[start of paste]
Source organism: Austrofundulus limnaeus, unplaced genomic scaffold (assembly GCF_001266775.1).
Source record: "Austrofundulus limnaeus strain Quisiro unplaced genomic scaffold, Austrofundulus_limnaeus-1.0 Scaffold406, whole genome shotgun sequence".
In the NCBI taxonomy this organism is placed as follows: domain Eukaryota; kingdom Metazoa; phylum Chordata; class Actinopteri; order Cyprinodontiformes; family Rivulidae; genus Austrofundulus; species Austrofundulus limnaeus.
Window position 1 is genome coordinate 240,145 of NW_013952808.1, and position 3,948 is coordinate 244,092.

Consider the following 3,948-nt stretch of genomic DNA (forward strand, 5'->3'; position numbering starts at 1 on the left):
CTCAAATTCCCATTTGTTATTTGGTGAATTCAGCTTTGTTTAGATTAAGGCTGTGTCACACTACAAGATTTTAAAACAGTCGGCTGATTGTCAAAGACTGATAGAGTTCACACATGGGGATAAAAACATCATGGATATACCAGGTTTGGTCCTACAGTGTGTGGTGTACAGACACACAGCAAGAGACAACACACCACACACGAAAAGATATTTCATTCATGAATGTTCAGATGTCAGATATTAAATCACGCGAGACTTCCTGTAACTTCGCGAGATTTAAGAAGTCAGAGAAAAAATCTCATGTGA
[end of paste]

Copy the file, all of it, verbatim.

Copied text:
Source organism: Austrofundulus limnaeus, unplaced genomic scaffold (assembly GCF_001266775.1).
Source record: "Austrofundulus limnaeus strain Quisiro unplaced genomic scaffold, Austrofundulus_limnaeus-1.0 Scaffold406, whole genome shotgun sequence".
In the NCBI taxonomy this organism is placed as follows: domain Eukaryota; kingdom Metazoa; phylum Chordata; class Actinopteri; order Cyprinodontiformes; family Rivulidae; genus Austrofundulus; species Austrofundulus limnaeus.
Window position 1 is genome coordinate 240,145 of NW_013952808.1, and position 3,948 is coordinate 244,092.

Consider the following 3,948-nt stretch of genomic DNA (forward strand, 5'->3'; position numbering starts at 1 on the left):
CTCAAATTCCCATTTGTTATTTGGTGAATTCAGCTTTGTTTAGATTAAGGCTGTGTCACACTACAAGATTTTAAAACAGTCGGCTGATTGTCAAAGACTGATAGAGTTCACACATGGGGATAAAAACATCATGGATATACCAGGTTTGGTCCTACAGTGTGTGGTGTACAGACACACAGCAAGAGACAACACACCACACACGAAAAGATATTTCATTCATGAATGTTCAGATGTCAGATATTAAATCACGCGAGACTTCCTGTAACTTCGCGAGATTTAAGAAGTCAGAGAAAAAATCTCATGTGA